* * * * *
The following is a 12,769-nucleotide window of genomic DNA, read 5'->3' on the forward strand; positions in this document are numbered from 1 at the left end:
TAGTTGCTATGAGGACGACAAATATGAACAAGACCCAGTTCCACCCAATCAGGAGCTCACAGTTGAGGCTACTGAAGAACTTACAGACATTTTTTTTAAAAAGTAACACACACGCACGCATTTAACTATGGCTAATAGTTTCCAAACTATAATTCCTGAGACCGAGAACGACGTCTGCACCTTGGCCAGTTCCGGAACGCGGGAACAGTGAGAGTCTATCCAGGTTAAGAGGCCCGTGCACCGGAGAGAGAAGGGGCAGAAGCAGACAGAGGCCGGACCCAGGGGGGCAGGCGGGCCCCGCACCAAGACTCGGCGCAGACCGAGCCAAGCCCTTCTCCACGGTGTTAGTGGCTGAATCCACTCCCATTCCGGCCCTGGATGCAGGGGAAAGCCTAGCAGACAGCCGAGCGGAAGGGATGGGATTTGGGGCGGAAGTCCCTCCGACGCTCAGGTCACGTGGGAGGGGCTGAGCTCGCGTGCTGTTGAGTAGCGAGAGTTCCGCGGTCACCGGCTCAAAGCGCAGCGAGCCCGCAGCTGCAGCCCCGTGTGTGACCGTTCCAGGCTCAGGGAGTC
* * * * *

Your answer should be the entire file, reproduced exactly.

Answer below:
The following is a 12,769-nucleotide window of genomic DNA, read 5'->3' on the forward strand; positions in this document are numbered from 1 at the left end:
TAGTTGCTATGAGGACGACAAATATGAACAAGACCCAGTTCCACCCAATCAGGAGCTCACAGTTGAGGCTACTGAAGAACTTACAGACATTTTTTTTAAAAAGTAACACACACGCACGCATTTAACTATGGCTAATAGTTTCCAAACTATAATTCCTGAGACCGAGAACGACGTCTGCACCTTGGCCAGTTCCGGAACGCGGGAACAGTGAGAGTCTATCCAGGTTAAGAGGCCCGTGCACCGGAGAGAGAAGGGGCAGAAGCAGACAGAGGCCGGACCCAGGGGGGCAGGCGGGCCCCGCACCAAGACTCGGCGCAGACCGAGCCAAGCCCTTCTCCACGGTGTTAGTGGCTGAATCCACTCCCATTCCGGCCCTGGATGCAGGGGAAAGCCTAGCAGACAGCCGAGCGGAAGGGATGGGATTTGGGGCGGAAGTCCCTCCGACGCTCAGGTCACGTGGGAGGGGCTGAGCTCGCGTGCTGTTGAGTAGCGAGAGTTCCGCGGTCACCGGCTCAAAGCGCAGCGAGCCCGCAGCTGCAGCCCCGTGTGTGACCGTTCCAGGCTCAGGGAGTC